In its appeal, Bay Path asserts that a petition signed by Arlington and Emerson Road neighbors supports the Bay Path parking plan. On the surface that sounds like the neighborhoods are divided about the parking lot A plan. We discovered that those who signed the petition were Bay Path employees. No, Arlington or Emerson Road homeowner signed the petition. This Bay Path statement seems calculated to mislead.

In its appeal, Bay Path submitted that it hired an arborist. The arborist reported that the removal of a cluster of thirty-four mature trees abutting Arlington Road would not affect the Arlington Road landscape. As with other Bay Path statements, critical information was omitted. The arborist did not speak to any Arlington Road homeowner. The richly foliated trees form a thick canopy that shelters the neighborhood from the College. The Planning Board denied the Bay Path petition partially because the loss of this screening would degrade the Arlington Road neighborhoods' character and promote an unacceptable loss of open space. This sounds like Bay Path paid the arborist, and called the tune.

In its appeal, the College submitted that the Longmeadow Fire Chief commented on the possible ramifications of building a multistory parking garage. Based upon the "garage" description Bay Path representatives gave the Chief, he found faults with the plan, saying the garage could not be built. Planning Board member Richard Curran asked the Chief about what kind of parking garage the College could construct on its campus. The Chief said the parking garage could be constructed if the College met achievable requirements, and he specified them. (College representatives previously rejected the suggestion for building a parking garage saying it would be an eyesore for the College.) The Bay Path statement, that a garage couldn't be built, is misleading.

Bay Path's single-minded objective is to put its parking where it is most convenient for it, which is also where it is most destructive to its neighbors' property interests. Through an intrusive process, Bay Path disrupted the peace and tranquility of its neighbors, and threatened their property values. The College now consumes considerable town time and taxpayer dollars in an appeal that contains misleading statements. Yet, the College describes itself as a good neighbor.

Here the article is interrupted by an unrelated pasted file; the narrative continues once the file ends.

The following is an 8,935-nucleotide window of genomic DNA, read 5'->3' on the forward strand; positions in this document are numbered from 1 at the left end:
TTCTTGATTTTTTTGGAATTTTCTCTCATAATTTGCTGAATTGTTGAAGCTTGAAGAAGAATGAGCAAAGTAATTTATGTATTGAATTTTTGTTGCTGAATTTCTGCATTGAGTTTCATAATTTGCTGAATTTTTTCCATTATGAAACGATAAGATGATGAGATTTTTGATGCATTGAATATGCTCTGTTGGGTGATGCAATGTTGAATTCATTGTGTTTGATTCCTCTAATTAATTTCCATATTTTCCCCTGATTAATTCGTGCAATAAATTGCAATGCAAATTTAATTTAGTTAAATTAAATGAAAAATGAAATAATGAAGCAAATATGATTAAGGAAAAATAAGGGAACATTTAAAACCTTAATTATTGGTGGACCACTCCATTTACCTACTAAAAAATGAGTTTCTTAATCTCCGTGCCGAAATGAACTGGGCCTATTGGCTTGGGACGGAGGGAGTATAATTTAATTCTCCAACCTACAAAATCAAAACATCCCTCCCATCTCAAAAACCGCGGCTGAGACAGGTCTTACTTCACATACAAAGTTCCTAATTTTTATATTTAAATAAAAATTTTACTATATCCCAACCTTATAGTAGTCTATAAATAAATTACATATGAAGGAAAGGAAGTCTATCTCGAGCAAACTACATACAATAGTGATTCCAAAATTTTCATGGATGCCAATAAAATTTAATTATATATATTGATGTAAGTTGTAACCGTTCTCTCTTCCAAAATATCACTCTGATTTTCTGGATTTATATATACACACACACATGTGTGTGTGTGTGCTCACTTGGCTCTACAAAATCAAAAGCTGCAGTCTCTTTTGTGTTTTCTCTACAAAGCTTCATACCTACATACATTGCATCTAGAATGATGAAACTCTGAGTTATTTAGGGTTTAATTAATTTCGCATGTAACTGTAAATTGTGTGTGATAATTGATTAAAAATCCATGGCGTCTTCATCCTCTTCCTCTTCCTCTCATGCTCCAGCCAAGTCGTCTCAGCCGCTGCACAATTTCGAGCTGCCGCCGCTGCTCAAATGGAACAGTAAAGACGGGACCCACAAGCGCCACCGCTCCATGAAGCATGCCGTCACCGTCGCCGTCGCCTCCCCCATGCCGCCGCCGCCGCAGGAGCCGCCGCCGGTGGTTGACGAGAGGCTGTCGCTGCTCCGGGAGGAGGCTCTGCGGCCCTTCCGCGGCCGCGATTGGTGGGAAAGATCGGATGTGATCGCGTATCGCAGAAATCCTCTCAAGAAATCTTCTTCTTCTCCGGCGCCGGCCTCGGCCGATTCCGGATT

Bay Path College created its own parking crisis, obfuscated the issues, and sought to unfairly burden its neighbors with its parking problems. It wants to expand its parking in a location it finds most convenient, but which is most destructive for its neighbors. The College has alternative solutions. Bay Path can park student vehicles on the green in front of its administration building. That plot of ground will hold several hundred parking spaces. It can build a parking garage. Many other colleges and universities have done that. Either alternative solves the College's parking problem. They can then leave their neighbors alone to go about their lives free of College provocation, pressures, and intrusions.



Dr. William Knaus

Longmeadow





Who can spend the most money?

Having lived in Longmeadow and East Longmeadow I'm beginng to belive there is a competition to see who can spend the most money. A small vocal group in both towns don't seem to care what it costs us as long as they get want they want now ... I remember being at an overide meeting when I asked if any less agressive building plans were in place and almost had to leave because of the loud negative response.

We now have another override vote coming up after what adds up to a tax increase for trash pick up. By the way Mr Selectman, 35 gallons of trash a week is not realistic in a town with as high a recycle rate as East Longmeadow and I checked the figures"...... As the town has grown so has the tax base. I understand the demands but no matter what, everyone needs to live within their means. By the way who do I go see about an override so I can build a new garage?



W.R.Bedell East Longmeadow



Top-paying district?